WHEN the Scottish women’s hockey team celebrated their European Championship II success on home soil back in August 2019, little could they have known it would also serve as a farewell party.
Victory over Italy in the final – and with it promotion back to the top division – was meant to be the start of a sustained push to ensure they would be in the best shape heading to this summer’s EuroHockey Nations Championship in the Netherlands.
Instead, it would prove to be the last time they would all be together for almost a year and a half. The onset of the pandemic in March last year and the disruption it has caused for non-professional sport has deprived them of the chance to even train together.
The recent announcement, then, that the senior Scotland squads would be granted exemption from the current restrictions by the Scottish Government to allow them – and the men’s team – to return to training was a very welcome development.
Performance exemption approved for 🏴Scotland senior squads to allow them to prepare for major🏑 tournaments this year.
Read more here 👇 https://t.co/Q4cueG4Mkz pic.twitter.com/m9G9B7rIxW
— Scottish Hockey (@ScottishHockey) January 11, 2021
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That first night of training at Peffermill in Edinburgh at the start of the month was not only the first proper step for the women to on their journey to the Netherlands in June but also something of a reunion, with some team-mates back on the pitch together for the first time since that joyous win over Italy.
“It was really nice just to be able to train with all the girls again,” said Sarah Jamieson, scorer of one of the goals in the final that saw Scotland lift the title in 2019.
“We had club hockey until Christmas but, in terms of Scotland, we could only train regionally. So there were three or four of us in Edinburgh doing that, and similar in other parts of the country.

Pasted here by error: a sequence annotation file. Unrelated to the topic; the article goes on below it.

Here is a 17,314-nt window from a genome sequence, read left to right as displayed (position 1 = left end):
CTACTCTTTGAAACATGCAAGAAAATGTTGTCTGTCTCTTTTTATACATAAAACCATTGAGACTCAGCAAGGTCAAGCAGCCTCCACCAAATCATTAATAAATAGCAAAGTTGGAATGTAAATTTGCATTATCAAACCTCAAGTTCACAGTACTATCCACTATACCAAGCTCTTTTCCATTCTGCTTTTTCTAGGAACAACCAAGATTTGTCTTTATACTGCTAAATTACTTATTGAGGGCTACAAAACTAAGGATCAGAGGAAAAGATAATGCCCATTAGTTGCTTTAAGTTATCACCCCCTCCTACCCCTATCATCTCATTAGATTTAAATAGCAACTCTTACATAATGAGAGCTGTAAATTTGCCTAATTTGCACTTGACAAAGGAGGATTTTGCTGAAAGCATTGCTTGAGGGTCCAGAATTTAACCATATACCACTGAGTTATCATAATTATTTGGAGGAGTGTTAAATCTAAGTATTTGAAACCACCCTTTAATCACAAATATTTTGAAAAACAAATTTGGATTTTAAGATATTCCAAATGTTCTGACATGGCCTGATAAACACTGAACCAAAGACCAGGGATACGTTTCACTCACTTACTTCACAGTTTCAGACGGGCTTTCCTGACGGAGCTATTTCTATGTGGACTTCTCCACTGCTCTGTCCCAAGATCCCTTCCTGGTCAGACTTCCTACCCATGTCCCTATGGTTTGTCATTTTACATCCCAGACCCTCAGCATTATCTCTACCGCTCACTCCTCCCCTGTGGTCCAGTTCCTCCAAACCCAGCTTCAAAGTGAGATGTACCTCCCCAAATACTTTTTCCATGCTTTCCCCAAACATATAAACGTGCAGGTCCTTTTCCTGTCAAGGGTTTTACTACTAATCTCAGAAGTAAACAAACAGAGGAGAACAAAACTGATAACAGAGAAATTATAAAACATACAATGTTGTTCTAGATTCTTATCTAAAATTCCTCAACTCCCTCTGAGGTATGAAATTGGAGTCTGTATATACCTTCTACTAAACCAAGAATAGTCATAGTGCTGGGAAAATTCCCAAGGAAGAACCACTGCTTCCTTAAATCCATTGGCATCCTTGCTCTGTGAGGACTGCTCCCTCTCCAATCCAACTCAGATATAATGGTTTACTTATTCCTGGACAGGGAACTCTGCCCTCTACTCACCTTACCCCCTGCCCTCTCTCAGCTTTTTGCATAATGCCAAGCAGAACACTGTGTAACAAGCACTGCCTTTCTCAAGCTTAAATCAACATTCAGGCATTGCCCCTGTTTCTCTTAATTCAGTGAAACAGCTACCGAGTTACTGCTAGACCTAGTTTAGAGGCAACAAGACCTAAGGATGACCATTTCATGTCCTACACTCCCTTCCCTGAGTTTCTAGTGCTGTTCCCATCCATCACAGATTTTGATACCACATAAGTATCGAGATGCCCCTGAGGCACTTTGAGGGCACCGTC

“But I hadn’t seen some of the squad from Glasgow or Dundee since our last hub session last March, and then others in the squad not since the Euros in 2019.
“So it was a proper reunion. When we said goodbye to each other after the Euros, this wasn’t the plan. There were events in place and talk of going on training camps and none of that happened.
“Of course, our first session back it was pouring with rain and freezing cold but it was nice to get back out there.
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“The coaches eased us in thankfully. We hadn’t been able to play games even for our clubs since September so we were all a bit rusty! But we had a good run around and got back into the swing of things.
“We appreciate that we’re privileged to get this opportunity so, where possible, we still distanced during the warm-ups and the same when we were on the sidelines. It was just about being as sensible as we could.
“There were girls there who had driven from Glasgow or Dundee. They had letters of permission to show if they were stopped by the police! So we’re very grateful to be able to train together again and definitely not taking this opportunity for granted.”
Whether the Euros will go ahead this summer, nobody can say for certain. But having taken part the last time Scotland featured at elite level in 2017, Jamieson is really hoping to experience that again.
“We’re all hoping to hear it goes ahead but it’s so hard to plan anything for certain right now,” added the trainee solicitor.
“I feel for our coaches and the staff at Scottish Hockey who are trying to create some sort of programme for us as you can’t guarantee anything right now.
“Bu we’ve got five months so the clock is ticking to get us ready for the challenge of taking on the best in Europe.
“The last time we were there four years ago was my second tournament for Scotland. It was really tough going and a bit of a whirlwind where we just missed out on staying up. So that was a bit of a devastating end to that experience.
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“Hopefully this time there will be a more positive outcome. We want to try to establish ourselves in the top division if we can and it ought to also help our chances of making it to the World Cup.”
Jamieson was part of the squad that travelled to Gold Coast for the Commonwealth Games in 2018 and is already looking forward to Birmingham next summer.
The 26 year-old added: “It’s maybe not quite as glamorous as Australia but hopefully it means more people from home will be able to travel down to watch us.
“We’re not sure if there will be any crowds there at the Euros this summer. But hopefully by the time the Commonwealth Games roll around in 2022 we’ll have fans back again and that could make such a big difference.”